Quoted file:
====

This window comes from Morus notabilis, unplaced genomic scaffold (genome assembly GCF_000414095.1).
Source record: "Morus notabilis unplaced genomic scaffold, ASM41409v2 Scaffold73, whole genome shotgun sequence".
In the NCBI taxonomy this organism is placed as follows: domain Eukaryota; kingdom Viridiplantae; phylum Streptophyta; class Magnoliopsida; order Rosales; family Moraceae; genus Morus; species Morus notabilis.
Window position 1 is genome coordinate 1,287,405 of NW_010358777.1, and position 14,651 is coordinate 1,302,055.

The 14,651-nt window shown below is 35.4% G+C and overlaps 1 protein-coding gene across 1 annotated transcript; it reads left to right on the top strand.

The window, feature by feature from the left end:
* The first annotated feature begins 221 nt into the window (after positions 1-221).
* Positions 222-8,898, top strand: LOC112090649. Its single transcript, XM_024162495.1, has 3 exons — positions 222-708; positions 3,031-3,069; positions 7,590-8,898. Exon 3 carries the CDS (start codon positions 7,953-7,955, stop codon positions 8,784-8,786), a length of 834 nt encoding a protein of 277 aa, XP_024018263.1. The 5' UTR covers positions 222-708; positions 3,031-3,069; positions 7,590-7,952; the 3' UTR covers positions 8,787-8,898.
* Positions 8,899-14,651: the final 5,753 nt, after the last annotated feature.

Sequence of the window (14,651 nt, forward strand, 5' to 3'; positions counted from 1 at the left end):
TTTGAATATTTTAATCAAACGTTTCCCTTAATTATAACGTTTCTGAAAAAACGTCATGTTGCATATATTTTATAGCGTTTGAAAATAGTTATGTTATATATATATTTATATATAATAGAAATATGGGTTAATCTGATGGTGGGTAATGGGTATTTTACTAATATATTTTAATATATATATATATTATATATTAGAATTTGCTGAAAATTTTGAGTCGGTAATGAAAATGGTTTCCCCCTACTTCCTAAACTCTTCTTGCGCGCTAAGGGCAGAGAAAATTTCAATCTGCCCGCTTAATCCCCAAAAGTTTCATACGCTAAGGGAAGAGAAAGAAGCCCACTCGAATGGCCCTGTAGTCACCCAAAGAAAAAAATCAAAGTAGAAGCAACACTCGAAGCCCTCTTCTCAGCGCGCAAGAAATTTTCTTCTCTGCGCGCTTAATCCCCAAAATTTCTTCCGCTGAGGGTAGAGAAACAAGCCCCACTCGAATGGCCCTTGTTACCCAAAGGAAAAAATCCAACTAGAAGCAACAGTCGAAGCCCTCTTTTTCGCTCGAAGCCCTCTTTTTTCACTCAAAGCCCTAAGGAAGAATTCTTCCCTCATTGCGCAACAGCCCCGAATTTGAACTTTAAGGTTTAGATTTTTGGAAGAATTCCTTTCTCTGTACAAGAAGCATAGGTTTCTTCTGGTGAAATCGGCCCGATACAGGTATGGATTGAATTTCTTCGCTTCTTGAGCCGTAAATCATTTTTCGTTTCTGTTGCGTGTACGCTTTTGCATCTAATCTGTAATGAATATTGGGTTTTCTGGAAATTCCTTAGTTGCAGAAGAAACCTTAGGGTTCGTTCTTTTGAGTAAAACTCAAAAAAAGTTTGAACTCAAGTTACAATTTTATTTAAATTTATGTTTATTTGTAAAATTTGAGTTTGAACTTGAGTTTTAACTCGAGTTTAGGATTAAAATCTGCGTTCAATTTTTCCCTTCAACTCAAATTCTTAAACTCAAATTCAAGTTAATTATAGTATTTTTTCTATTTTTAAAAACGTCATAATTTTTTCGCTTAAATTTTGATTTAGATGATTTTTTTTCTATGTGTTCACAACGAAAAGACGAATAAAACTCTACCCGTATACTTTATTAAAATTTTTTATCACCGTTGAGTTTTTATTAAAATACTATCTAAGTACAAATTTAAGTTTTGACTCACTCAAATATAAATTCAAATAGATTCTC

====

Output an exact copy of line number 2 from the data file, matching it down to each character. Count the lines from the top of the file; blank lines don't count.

Source record: "Morus notabilis unplaced genomic scaffold, ASM41409v2 Scaffold73, whole genome shotgun sequence".